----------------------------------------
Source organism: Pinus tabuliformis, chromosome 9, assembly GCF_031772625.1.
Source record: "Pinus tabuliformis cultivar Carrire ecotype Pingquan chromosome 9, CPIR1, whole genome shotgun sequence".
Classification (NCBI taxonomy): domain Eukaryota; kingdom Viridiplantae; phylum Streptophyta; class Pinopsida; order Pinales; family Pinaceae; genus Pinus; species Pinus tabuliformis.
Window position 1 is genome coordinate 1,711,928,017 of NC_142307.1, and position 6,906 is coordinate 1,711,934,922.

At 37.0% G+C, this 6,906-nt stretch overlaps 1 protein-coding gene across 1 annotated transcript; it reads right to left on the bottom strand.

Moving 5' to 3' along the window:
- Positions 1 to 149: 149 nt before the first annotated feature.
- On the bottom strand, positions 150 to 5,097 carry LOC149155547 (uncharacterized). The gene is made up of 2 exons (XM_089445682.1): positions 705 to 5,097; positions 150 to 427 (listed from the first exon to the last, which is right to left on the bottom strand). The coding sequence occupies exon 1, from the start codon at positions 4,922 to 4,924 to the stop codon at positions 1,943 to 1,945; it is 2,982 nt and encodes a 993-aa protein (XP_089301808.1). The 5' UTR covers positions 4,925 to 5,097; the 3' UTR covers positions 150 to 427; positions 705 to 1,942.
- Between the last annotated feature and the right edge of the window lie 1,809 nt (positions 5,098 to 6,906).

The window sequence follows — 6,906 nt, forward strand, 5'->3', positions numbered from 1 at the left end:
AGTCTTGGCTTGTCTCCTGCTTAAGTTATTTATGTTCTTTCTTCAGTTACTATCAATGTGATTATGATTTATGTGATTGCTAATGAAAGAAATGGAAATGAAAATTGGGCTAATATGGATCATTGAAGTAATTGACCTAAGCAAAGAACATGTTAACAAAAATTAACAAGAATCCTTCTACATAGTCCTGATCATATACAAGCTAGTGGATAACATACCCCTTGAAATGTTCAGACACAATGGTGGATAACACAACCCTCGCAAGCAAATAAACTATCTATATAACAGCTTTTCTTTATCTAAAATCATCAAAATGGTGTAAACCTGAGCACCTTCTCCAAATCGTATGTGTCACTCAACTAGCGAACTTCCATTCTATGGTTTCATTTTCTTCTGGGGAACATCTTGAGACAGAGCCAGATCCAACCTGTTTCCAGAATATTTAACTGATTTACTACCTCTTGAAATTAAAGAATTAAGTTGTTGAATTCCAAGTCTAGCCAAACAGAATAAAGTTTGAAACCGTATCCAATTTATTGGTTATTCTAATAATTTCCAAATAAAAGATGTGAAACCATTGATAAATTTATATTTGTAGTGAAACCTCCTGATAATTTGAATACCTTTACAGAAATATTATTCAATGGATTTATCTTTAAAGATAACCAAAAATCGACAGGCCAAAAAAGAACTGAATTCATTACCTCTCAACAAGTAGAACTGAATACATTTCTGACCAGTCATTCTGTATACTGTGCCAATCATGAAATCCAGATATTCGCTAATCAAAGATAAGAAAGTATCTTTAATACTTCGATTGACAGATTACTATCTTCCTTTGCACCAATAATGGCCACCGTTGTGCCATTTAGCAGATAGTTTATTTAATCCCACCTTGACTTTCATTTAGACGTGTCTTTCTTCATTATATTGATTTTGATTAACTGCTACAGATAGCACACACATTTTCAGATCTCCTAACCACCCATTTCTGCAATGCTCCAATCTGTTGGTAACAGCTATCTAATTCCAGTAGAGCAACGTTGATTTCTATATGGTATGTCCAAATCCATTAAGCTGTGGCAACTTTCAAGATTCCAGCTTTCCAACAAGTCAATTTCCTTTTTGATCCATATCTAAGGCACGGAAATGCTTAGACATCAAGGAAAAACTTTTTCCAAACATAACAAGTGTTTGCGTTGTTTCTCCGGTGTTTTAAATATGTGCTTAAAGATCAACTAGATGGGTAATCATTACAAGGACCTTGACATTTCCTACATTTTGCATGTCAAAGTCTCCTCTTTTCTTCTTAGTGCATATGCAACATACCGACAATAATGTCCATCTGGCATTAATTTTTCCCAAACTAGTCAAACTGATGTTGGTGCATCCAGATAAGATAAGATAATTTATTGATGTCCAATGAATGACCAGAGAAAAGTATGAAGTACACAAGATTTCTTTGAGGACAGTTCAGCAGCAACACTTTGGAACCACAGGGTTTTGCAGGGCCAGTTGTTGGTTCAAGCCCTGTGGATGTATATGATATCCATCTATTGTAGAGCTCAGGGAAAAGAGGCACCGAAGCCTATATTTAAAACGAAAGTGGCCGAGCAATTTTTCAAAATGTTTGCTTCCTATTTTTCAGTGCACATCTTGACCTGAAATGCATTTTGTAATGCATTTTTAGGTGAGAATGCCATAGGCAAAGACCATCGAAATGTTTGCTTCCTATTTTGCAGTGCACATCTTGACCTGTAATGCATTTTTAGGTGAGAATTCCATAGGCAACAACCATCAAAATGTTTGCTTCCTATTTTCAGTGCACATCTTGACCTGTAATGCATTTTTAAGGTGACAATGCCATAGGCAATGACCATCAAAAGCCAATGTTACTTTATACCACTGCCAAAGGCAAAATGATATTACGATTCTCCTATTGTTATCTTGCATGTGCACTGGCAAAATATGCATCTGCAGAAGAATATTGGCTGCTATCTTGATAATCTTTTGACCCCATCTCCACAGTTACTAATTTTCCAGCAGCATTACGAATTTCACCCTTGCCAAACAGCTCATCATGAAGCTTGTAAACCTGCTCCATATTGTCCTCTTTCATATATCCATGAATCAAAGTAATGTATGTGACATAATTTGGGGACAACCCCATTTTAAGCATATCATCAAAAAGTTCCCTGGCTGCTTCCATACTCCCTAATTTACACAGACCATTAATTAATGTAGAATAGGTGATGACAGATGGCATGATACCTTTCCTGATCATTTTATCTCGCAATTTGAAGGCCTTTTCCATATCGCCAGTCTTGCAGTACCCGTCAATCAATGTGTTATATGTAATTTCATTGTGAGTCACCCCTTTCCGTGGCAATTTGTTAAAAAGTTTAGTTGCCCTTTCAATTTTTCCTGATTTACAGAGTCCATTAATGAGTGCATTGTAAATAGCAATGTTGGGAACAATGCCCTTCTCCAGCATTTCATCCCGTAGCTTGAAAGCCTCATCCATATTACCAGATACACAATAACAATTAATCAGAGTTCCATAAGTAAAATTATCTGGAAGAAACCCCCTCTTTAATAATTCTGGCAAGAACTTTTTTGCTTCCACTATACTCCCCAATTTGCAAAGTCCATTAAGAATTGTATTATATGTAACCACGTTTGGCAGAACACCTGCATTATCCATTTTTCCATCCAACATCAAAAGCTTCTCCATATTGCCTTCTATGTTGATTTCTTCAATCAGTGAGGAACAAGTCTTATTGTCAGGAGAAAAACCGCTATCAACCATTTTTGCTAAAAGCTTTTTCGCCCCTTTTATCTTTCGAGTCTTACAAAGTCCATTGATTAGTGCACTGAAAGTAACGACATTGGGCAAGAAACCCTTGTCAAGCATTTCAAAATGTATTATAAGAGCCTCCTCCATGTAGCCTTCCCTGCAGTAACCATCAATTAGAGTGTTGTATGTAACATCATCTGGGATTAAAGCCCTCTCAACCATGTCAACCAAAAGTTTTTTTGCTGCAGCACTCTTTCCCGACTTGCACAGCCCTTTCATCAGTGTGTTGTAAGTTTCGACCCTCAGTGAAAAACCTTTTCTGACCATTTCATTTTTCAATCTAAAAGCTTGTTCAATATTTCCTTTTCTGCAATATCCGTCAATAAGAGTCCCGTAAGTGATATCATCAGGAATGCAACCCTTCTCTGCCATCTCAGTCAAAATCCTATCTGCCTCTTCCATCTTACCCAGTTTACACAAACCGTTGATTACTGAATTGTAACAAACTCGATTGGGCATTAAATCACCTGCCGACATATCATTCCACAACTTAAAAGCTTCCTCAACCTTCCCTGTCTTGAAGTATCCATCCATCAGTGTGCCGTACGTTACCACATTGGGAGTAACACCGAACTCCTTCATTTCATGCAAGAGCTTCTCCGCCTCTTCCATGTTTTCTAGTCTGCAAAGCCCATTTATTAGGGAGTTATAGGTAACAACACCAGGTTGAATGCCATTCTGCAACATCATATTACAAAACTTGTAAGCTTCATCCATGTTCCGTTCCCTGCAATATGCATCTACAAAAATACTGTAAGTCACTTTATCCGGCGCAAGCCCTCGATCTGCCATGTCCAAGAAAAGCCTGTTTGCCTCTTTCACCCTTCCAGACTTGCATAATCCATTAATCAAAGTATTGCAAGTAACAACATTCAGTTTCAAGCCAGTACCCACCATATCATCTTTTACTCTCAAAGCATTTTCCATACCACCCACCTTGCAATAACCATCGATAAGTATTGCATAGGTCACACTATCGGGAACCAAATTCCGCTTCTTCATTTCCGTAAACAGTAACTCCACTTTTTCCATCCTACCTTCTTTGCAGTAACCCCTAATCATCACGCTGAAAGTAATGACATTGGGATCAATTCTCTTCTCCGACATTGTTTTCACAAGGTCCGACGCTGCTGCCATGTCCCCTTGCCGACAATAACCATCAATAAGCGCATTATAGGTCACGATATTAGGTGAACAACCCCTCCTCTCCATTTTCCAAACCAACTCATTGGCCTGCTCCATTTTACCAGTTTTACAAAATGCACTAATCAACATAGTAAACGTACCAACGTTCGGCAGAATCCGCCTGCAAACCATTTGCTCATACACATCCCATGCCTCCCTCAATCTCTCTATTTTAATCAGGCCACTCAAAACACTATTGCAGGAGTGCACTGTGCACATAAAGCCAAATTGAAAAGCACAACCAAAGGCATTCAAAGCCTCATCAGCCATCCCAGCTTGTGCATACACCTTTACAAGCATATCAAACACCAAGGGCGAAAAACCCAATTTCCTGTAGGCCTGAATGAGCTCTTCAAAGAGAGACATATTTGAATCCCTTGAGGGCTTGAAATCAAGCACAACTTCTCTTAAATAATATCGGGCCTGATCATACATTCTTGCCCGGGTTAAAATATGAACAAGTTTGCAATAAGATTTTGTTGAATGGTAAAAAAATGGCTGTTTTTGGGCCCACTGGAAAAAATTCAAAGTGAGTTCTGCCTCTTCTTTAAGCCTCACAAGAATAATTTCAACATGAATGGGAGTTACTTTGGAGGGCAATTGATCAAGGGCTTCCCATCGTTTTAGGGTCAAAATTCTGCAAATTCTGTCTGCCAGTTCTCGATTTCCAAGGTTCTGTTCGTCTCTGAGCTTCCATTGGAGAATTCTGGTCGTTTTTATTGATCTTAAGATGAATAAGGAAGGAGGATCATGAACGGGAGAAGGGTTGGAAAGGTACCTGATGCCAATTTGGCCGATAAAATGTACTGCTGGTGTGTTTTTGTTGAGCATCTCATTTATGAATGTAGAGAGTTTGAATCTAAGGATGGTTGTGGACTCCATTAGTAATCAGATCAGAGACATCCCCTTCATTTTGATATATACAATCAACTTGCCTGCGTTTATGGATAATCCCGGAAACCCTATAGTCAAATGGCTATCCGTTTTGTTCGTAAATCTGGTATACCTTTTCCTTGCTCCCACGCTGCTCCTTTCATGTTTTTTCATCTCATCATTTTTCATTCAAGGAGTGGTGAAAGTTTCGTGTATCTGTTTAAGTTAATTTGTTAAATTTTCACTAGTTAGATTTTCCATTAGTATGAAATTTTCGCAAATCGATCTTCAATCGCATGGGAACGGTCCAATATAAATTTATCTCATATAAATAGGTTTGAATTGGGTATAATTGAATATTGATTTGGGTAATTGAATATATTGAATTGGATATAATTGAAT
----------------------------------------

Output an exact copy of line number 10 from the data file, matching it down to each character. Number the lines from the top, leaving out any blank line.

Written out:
The window sequence follows — 6,906 nt, forward strand, 5'->3', positions numbered from 1 at the left end: